Lucy meanwhile speaks frequently of her vardogers- versions of Lucy Kiss who exist in different times and places, a Sliding Doors effect. She brings up her vardogers when an old boyfreind unexpectedly turns up at her door.

Hay writes very descriptively- her opening paragraph, describing the house as Elsie sees it from the floor where she has fallen is particularly evocative. It makes you want to lie on your own floor to see what you see, things that you miss seeing everyday from your usual perspective.

A Hundred Small Lessons, whose title is taken from a Michael Ondaatje poem that Lucy recited to Ben on one of their first dates, is about the journeys taken by Elsie and Lucy on their way to finding their own identities. It's about growing into your own identity and marriage and motherhood and how they change you.

There is a coincidence that hints at a connection that Lucy's family and Elsie's family have that ties them together in a sweet manner, making for a lovely ending to this story. Of the two stories, I found Elsie's more interesting, maybe because we got more of it as she was older. And Clem was such a sweetheart, he gives husbands a good name.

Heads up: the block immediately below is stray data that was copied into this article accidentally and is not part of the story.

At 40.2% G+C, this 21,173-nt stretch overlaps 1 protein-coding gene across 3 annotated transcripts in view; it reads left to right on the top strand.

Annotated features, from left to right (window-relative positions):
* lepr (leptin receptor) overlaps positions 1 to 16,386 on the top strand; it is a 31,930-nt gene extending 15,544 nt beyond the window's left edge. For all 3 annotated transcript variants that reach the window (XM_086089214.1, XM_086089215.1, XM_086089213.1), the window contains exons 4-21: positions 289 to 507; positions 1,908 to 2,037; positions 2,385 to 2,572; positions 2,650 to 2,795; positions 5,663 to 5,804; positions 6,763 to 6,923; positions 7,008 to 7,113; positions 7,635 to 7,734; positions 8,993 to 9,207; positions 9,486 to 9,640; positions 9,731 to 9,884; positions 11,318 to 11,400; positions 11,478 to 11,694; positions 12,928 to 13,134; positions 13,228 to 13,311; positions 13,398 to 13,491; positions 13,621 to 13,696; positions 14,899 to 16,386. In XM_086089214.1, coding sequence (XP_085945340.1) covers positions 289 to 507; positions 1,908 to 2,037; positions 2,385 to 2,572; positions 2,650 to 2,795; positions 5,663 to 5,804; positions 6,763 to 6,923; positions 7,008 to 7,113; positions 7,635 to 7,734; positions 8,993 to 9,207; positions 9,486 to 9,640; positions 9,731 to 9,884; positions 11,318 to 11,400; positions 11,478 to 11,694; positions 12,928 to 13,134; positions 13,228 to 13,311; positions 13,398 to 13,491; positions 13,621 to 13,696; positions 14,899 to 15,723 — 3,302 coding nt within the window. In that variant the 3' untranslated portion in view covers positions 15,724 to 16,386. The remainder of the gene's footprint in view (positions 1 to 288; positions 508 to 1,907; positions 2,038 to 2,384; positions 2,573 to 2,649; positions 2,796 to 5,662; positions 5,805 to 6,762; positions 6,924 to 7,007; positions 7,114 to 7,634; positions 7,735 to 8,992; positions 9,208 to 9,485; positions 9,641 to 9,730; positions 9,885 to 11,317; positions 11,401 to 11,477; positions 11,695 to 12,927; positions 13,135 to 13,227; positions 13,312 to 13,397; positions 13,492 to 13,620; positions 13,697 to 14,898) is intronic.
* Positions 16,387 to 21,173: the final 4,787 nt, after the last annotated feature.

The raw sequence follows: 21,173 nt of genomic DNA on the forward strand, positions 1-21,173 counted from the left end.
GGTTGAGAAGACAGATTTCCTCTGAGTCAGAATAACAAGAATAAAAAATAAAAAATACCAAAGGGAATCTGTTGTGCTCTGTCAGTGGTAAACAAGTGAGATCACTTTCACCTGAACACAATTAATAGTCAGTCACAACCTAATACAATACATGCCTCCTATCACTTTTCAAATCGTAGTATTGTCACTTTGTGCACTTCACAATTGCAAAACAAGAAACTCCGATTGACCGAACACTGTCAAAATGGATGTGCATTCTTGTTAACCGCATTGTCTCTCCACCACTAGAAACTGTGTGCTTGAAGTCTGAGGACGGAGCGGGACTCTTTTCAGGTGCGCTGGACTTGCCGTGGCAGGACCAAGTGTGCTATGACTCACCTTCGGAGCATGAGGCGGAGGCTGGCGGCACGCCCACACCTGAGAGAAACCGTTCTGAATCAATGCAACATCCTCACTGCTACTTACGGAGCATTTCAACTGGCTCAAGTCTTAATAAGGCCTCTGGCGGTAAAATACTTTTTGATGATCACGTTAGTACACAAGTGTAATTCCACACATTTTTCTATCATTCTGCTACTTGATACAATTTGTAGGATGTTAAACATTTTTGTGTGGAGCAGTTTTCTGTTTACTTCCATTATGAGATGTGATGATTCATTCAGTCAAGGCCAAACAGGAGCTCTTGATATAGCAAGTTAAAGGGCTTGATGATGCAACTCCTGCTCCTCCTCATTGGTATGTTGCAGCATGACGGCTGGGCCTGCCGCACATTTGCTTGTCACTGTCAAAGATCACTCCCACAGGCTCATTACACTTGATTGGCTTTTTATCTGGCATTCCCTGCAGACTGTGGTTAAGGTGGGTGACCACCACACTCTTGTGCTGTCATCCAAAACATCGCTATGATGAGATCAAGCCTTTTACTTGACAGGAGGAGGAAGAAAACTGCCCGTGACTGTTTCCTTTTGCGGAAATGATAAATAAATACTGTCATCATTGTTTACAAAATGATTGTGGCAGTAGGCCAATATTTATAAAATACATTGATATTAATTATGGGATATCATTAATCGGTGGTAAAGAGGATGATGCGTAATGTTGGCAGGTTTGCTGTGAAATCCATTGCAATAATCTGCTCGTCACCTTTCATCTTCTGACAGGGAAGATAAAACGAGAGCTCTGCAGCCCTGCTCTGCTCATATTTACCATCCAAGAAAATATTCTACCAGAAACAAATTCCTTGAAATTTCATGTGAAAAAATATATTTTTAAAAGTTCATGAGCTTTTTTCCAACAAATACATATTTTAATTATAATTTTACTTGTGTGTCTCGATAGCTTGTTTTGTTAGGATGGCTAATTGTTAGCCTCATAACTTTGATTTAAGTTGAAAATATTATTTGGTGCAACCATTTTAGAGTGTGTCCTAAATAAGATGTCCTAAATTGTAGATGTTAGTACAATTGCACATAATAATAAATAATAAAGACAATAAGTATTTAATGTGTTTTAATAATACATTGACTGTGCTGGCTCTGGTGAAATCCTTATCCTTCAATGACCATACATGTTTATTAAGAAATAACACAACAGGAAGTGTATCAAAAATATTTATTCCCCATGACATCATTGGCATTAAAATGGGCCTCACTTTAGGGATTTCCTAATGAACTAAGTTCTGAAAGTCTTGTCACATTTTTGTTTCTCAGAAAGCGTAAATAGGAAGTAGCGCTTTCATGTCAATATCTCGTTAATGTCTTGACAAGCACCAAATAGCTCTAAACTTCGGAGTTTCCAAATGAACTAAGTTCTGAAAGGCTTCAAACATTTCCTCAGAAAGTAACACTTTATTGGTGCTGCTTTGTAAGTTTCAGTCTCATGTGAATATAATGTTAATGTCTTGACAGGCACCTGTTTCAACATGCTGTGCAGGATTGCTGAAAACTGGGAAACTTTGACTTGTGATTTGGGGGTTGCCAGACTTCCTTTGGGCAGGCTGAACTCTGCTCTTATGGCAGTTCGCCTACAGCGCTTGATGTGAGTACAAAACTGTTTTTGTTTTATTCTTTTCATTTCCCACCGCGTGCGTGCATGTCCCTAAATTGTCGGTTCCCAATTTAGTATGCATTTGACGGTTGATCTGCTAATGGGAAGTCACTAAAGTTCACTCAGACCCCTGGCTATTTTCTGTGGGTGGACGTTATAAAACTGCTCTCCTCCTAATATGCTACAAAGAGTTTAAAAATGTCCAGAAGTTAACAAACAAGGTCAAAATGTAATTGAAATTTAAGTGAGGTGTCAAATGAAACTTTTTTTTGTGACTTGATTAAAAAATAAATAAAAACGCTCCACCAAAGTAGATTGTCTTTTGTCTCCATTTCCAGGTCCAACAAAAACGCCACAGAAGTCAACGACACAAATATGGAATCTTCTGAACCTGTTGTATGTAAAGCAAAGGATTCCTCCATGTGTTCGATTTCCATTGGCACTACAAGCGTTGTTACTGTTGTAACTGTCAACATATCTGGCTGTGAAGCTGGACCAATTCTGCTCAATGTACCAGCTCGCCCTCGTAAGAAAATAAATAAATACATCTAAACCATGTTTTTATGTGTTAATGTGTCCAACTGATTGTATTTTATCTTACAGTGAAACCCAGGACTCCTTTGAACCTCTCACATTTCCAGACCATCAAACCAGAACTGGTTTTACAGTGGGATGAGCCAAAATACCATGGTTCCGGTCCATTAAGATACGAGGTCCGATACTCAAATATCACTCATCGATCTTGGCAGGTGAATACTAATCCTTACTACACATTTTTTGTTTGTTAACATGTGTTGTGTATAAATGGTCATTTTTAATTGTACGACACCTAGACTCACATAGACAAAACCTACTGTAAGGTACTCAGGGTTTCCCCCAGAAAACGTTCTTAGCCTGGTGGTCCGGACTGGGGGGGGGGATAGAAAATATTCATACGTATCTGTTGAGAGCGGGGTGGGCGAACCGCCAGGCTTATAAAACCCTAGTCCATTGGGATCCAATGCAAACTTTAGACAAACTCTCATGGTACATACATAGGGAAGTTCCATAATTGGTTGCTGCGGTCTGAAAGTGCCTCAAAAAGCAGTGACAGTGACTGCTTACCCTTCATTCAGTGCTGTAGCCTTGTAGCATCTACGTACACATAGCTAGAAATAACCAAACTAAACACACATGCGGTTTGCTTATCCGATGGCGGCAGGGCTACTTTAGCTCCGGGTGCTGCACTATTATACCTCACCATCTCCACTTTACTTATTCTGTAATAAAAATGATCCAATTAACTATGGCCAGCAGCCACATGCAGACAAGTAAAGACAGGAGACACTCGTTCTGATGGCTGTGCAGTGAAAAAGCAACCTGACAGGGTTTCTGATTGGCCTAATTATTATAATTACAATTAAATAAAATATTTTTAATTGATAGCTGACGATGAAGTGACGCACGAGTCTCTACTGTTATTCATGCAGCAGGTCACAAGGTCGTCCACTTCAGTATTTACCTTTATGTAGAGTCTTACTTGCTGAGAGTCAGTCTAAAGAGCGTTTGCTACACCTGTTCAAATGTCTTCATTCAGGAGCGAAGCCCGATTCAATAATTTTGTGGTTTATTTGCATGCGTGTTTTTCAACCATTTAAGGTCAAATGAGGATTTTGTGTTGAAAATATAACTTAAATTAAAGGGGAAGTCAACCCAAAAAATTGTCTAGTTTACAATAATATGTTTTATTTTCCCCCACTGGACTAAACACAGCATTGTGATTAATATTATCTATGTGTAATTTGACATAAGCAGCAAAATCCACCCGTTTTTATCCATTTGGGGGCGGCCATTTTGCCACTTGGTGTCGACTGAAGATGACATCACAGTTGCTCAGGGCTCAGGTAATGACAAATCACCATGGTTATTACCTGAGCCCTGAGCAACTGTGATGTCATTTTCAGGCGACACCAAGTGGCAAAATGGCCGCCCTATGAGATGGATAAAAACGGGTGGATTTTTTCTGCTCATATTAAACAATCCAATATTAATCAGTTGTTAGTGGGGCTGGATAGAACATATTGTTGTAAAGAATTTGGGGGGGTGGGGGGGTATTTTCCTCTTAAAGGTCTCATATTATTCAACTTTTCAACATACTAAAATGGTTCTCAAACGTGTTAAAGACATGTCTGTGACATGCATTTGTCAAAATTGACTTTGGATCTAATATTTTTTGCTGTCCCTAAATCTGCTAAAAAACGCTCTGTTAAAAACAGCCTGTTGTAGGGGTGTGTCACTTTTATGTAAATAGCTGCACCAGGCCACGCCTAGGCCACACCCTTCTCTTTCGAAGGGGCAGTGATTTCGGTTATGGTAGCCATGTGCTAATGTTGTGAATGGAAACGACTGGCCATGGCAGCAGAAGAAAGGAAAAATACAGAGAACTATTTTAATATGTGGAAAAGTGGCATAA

Ashley Hay's website is here.

Thanks to TLC Tours for putting me on Ashley Hay's tour. The rest of her stops are here:

Ashley Hay’s TLC Book Tours TOUR STOPS:

Monday, November 27th: The Sketchy Reader and @thesketchyreader
Tuesday, November 28th: Jathan & Heather
Tuesday, November 28th: Literary Jo Reviews blog and @literaryjo
Wednesday, November 29th: 5 Minutes for Books
Thursday, November 30th: BookNAround
Monday, December 4th: West Metro Mommy Reads
Tuesday, December 5th: Kahakai Kitchen blog and @debinhawaii
Wednesday, December 6th: Patricia’s Wisdom
Thursday, December 7th: Novel Gossip blog and @novelgossip
Monday, December 11th: Katy’s Library blog and @katyslibrary
Wednesday, December 13th: Bookchickdi
Thursday, December 14th: Girl Who Reads
Monday, December 18th: Suzy Approved
Tuesday, December 19th: Write Read Life
Thursday, December 21st: Fiction Aficionado

Monday, December 11, 2017

Books Are Great Gifts 2017

Reprinted from the Citizen: